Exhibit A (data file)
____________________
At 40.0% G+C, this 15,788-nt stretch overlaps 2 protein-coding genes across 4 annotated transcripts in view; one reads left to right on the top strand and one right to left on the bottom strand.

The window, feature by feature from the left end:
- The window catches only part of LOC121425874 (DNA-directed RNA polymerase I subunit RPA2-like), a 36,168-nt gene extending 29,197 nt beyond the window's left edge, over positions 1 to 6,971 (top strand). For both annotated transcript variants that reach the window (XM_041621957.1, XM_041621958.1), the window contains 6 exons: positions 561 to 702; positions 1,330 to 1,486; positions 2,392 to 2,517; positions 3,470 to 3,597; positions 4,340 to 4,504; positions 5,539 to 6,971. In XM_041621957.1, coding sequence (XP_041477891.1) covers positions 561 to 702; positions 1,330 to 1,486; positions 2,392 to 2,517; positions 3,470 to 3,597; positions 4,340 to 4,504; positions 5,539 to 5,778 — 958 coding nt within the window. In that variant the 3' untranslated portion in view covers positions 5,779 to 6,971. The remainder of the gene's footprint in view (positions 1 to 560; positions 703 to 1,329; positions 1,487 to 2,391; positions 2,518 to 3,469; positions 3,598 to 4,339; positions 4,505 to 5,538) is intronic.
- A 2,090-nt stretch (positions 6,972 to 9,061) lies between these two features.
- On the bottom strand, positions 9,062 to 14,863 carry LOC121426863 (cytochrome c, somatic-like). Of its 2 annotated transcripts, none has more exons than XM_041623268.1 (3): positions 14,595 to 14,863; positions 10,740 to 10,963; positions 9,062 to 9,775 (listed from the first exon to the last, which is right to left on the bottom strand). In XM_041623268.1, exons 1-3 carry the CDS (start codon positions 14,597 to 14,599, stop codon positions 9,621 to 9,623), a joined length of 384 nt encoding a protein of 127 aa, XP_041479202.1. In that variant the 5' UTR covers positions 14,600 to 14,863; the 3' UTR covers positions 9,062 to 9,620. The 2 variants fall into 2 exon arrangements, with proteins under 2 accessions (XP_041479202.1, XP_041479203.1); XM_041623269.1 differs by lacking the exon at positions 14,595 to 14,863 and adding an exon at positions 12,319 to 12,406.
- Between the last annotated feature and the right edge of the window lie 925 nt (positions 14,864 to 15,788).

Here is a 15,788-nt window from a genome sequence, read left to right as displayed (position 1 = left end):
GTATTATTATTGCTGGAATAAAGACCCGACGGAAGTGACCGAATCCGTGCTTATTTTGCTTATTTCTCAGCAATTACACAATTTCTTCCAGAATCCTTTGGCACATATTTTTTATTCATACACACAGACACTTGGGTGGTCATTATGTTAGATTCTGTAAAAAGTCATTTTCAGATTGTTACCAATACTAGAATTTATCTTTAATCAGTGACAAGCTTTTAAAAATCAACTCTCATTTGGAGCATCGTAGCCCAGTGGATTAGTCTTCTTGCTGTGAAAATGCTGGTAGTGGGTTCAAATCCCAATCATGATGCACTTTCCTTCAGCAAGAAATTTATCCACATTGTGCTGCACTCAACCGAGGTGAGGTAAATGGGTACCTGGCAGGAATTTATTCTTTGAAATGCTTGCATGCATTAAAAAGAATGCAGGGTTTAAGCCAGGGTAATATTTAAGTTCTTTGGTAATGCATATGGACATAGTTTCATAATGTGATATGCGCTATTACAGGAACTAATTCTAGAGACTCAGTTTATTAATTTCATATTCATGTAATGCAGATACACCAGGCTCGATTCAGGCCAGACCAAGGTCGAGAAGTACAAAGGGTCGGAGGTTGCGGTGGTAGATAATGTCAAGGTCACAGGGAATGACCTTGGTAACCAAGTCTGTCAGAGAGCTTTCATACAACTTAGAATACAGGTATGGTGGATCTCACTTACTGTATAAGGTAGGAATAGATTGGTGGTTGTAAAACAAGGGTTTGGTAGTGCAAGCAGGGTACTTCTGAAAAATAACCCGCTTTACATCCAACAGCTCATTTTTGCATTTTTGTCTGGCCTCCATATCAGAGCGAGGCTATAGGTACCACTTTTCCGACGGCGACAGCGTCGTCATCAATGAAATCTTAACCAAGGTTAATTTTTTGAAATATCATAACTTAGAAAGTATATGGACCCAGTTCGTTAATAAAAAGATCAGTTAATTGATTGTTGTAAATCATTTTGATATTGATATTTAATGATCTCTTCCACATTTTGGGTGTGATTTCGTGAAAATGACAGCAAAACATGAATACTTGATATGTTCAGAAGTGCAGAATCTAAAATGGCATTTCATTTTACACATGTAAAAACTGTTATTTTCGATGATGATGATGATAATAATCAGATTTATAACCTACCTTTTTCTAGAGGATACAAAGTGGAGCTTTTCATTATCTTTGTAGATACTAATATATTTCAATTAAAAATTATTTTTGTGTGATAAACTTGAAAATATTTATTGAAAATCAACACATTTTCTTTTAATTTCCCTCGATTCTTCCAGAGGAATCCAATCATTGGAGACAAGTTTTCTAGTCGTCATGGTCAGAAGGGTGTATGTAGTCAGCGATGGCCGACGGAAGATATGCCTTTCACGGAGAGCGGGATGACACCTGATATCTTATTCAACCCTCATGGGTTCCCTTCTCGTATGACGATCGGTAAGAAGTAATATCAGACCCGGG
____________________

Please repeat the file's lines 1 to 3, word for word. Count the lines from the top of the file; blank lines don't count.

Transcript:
At 40.0% G+C, this 15,788-nt stretch overlaps 2 protein-coding genes across 4 annotated transcripts in view; one reads left to right on the top strand and one right to left on the bottom strand.

The window, feature by feature from the left end:
- The window catches only part of LOC121425874 (DNA-directed RNA polymerase I subunit RPA2-like), a 36,168-nt gene extending 29,197 nt beyond the window's left edge, over positions 1 to 6,971 (top strand). For both annotated transcript variants that reach the window (XM_041621957.1, XM_041621958.1), the window contains 6 exons: positions 561 to 702; positions 1,330 to 1,486; positions 2,392 to 2,517; positions 3,470 to 3,597; positions 4,340 to 4,504; positions 5,539 to 6,971. In XM_041621957.1, coding sequence (XP_041477891.1) covers positions 561 to 702; positions 1,330 to 1,486; positions 2,392 to 2,517; positions 3,470 to 3,597; positions 4,340 to 4,504; positions 5,539 to 5,778 — 958 coding nt within the window. In that variant the 3' untranslated portion in view covers positions 5,779 to 6,971. The remainder of the gene's footprint in view (positions 1 to 560; positions 703 to 1,329; positions 1,487 to 2,391; positions 2,518 to 3,469; positions 3,598 to 4,339; positions 4,505 to 5,538) is intronic.